Effect of light exposure on growth rate of veterinary clinical dermatophyte isolates

Olivia E. Elwart, Jason B. Pieper, Soon Hwan Oh, Travis E. Wilcoxen, Lois L. Hoyer

Research output: Contribution to journalArticlepeer-review


Background: Veterinary textbooks and literature suggest that exposure to light is inhibitory to growth of clinical dermatophyte isolates. Hypothesis/objectives: We hypothesized that this idea was derived from experiments that examined the effect of high doses of ultraviolet and visible light exposure on dermatophyte growth, and that exposure to typical room lighting would not adversely affect dermatophyte growth rate. Methods and materials: Isolates of common veterinary dermatophytes (three each of Microsporum canis, Nannizia gypsea and Trichophyton benhamiae) were exposed to typical fluorescent room lighting, incubated in a closed drawer, or exposed at close range to fluorescent wide-spectrum light. Dermatophytes were grown on Sabouraud Dextrose Agar (SAB) and Dermatophyte Test Medium (DTM). Colony diameter was measured and growth rate (expressed as colony diameter increase mm/day) calculated at the linear portion of the culture growth curve. Statistical analyses compared growth rates across the various incubation conditions and among dermatophyte isolates. Results: There was little difference in growth rate between cultures incubated under typical fluorescent room lighting and those placed in the dark. Exposure to the close-range light increased growth rate as a consequence of the elevated incubation temperature created by the lamp. Significant differences in growth rate were noted among strains of the same dermatophyte species. Dermatophytes grew more rapidly on SAB than DTM agar. Conclusions and clinical relevance: Exposure to typical lighting conditions in a clinical environment does not inhibit growth of dermatophyte colonies. Veterinary clinicians may conduct routine dermatophyte cultures without incubating them in the dark.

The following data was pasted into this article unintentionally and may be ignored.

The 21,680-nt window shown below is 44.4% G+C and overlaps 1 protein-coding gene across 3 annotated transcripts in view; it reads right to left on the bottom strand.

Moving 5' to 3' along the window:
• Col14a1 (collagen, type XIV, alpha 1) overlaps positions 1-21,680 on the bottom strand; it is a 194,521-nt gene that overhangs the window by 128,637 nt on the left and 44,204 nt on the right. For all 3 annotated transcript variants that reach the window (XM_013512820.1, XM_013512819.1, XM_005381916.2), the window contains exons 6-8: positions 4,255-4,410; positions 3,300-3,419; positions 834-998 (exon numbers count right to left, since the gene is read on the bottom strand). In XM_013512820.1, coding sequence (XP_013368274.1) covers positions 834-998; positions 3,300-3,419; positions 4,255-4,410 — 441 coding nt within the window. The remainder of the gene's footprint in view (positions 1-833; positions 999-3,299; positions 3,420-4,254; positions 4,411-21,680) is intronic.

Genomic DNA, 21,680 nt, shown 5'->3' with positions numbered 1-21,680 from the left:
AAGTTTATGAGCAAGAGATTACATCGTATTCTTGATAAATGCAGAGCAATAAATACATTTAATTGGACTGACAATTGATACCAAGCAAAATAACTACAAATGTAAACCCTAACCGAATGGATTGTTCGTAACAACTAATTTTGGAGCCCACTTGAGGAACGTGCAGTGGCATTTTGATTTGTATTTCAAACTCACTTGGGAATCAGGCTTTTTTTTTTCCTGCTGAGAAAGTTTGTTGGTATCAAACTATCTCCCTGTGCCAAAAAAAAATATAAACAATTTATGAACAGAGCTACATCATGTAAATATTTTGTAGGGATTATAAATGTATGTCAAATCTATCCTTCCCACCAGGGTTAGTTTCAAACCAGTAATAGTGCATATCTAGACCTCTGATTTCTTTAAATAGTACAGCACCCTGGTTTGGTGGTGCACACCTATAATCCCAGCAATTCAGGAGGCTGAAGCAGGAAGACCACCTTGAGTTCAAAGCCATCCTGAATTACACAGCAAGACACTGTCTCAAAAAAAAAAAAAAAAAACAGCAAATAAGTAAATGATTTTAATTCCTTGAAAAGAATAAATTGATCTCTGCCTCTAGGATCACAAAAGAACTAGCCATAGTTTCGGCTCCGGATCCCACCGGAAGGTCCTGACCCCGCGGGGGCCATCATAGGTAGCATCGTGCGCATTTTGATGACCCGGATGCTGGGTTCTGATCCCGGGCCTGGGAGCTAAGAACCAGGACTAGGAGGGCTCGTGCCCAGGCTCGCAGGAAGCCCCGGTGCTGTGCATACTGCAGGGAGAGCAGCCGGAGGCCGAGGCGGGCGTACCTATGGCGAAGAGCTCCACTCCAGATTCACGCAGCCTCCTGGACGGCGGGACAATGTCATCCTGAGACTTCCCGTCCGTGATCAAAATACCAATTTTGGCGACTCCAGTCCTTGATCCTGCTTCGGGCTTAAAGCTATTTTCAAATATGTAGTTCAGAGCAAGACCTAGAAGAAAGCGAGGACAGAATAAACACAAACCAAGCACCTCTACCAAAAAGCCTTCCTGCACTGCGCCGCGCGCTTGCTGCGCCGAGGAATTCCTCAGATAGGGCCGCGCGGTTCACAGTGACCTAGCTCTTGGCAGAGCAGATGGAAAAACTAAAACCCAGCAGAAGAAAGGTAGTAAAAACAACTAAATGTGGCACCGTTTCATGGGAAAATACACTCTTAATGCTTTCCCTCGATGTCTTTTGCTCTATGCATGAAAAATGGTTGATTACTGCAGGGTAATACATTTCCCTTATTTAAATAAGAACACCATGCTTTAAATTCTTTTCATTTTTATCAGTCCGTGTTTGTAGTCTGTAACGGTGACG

Original languageEnglish (US)
Pages (from-to)234-e61
JournalVeterinary dermatology
Issue number3
StatePublished - Jun 2021

ASJC Scopus subject areas

  • General Veterinary


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